Therefore AC=36° 48', or 143° 12', which is its supplement. To decide which of these values is the right, we must call to mind that the side AC must be of the same species as the angle B oppo to it (74.) By way of reminding the calculator of the conclitions upon which depend the results which he seeks for, they are inserted in the last column of the Table.

93. Supposing still the same hypothenuse BC and the same angle B to be given, and that the adjacent side AB were required; it would be easy in the first place to find the side AC, as before, and afterwards to employ the proportion

tang B : tang AC ::R: sin AB. But this process introduces two proportions into a computation which may be managed by only one. For in the complemental triangle CDE we have

R: sin DE: : tang D : tang CE, and therefore transporting this proportion to the triangle ABC, it will become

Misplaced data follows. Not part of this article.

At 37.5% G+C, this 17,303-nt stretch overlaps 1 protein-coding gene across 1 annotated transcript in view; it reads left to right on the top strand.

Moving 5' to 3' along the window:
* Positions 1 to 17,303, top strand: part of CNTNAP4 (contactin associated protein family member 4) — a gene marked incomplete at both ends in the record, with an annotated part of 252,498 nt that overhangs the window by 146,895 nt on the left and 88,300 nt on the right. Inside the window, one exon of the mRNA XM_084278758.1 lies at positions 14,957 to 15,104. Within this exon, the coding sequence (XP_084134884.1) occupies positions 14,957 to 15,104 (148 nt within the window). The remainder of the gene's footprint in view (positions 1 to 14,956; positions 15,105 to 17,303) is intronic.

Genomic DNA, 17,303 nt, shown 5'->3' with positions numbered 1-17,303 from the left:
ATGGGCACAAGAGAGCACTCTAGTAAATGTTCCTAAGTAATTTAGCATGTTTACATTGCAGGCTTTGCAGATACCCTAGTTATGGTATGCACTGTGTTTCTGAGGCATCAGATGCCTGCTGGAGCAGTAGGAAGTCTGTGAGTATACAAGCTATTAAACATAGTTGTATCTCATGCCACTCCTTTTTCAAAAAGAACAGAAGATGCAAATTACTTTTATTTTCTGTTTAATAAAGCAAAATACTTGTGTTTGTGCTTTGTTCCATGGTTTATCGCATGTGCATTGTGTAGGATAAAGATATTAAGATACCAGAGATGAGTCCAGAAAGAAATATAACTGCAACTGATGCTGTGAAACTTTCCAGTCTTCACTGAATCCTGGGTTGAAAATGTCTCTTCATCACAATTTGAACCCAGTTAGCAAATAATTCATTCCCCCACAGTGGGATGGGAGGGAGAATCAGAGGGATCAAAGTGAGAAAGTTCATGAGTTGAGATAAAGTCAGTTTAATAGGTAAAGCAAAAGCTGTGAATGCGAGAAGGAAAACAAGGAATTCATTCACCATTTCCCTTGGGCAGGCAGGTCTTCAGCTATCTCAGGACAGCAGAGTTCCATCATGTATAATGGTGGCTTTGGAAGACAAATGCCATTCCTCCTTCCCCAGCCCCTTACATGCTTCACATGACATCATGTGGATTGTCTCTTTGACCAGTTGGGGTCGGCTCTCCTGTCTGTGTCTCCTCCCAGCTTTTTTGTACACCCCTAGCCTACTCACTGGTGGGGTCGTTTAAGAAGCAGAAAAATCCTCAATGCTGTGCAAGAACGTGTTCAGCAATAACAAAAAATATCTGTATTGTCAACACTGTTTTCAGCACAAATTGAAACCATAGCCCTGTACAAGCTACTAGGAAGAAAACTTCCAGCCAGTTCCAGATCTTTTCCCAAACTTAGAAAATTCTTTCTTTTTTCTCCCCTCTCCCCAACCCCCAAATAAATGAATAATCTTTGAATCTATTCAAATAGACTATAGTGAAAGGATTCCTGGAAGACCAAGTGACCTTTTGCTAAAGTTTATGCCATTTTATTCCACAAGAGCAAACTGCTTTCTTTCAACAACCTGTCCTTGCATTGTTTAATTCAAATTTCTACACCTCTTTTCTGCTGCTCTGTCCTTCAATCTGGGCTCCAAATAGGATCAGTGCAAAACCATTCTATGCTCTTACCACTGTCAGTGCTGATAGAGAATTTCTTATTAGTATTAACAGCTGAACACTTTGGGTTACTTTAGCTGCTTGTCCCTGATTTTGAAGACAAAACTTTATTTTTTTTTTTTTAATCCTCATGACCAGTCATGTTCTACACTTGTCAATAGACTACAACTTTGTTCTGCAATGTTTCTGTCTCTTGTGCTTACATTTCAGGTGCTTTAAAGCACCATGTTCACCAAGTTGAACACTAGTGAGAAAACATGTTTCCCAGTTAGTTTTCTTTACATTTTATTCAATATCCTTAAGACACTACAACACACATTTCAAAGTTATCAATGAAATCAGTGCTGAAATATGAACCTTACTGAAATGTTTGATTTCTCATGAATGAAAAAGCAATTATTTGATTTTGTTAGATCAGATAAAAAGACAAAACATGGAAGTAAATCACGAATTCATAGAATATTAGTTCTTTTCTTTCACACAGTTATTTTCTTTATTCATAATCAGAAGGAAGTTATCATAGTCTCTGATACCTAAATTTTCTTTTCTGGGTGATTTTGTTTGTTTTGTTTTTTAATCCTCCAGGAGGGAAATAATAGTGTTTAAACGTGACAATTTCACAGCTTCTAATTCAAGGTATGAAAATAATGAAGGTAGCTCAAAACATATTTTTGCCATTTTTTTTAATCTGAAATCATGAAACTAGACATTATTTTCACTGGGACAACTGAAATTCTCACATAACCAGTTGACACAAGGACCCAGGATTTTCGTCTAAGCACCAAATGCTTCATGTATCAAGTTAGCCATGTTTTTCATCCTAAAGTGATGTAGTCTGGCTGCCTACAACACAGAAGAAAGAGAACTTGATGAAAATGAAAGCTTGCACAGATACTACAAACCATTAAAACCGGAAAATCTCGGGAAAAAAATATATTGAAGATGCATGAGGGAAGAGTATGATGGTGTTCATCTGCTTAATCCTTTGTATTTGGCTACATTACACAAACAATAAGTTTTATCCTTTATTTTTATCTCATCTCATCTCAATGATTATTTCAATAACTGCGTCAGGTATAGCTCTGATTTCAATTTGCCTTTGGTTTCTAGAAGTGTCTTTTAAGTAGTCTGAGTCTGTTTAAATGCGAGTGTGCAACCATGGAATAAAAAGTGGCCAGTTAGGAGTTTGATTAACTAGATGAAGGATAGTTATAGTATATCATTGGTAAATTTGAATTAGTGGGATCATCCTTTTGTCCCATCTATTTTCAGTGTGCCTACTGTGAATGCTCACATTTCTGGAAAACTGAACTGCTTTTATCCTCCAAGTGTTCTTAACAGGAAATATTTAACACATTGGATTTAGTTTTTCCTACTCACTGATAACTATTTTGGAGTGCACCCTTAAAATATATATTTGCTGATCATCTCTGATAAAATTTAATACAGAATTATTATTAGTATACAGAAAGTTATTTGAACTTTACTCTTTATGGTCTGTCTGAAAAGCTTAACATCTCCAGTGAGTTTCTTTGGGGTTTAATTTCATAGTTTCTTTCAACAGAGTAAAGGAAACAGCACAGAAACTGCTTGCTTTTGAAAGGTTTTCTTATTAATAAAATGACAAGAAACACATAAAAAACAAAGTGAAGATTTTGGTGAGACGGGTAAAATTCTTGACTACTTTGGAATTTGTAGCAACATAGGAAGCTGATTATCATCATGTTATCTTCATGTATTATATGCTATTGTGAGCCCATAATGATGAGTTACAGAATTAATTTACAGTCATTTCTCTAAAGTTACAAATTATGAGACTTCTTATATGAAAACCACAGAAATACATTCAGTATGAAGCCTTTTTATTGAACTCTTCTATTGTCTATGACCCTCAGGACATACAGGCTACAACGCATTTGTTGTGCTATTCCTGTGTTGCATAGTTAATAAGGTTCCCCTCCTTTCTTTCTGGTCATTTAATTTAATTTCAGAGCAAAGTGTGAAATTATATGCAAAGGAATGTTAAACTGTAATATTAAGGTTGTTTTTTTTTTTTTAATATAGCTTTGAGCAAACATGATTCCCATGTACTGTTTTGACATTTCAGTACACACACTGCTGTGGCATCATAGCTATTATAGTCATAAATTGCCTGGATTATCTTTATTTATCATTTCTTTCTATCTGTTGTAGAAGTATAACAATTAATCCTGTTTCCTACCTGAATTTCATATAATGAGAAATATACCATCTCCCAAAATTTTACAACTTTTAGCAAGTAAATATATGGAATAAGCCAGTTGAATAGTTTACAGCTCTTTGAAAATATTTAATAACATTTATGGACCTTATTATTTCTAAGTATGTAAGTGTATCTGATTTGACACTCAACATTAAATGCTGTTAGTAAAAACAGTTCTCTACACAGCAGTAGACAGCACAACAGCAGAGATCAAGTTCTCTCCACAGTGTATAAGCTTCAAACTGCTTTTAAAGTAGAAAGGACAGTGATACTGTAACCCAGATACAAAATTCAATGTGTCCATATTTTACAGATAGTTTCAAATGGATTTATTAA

R: cos B :: cot AB : cot BC, or perhaps better,

R: cos B :: tang BC: tang AB, But log radius taken negatively log cos B (37° 19)

9.900529 log tan BC (81° 13)

= 10.811042 log tang AB

= 10.711571 This last logarithm corresponds to 799 or 101°; but as BC and Bare of the same kind, we must take the first value: Consequently the side AB is 79°, or calculating as far as seconds, 79° 0 20".

N. B. When the logarithm of radius is to be subtracted, we shall simply write it 10; and in the aggregation of the three terms which form the propor. tion, the unit surmounted with the negative sign must be considered as negative and subtracted.

To find the angle C, we must have recourse to the triangle CDE, in which we have

sin CE : R:; tang DE : tang C, whence we obtain by substitution,

cos BC :R:: cot B : tang C

R: cos BC :: tang B:cot C. By logarithms, we obtain the angle C as follows: neg. log of radius

log cos BC (814 13') 9.183834
log tang B (87° 19') 9.882101
log cot B

= 9.065935 which gives C=83° 22', and not 96° 38', since 'BC and B are of the same kind.

94. If instead of the hypothenuse being given, we had known the adjacent side AB, with the same angle B, and had desired the

= 10.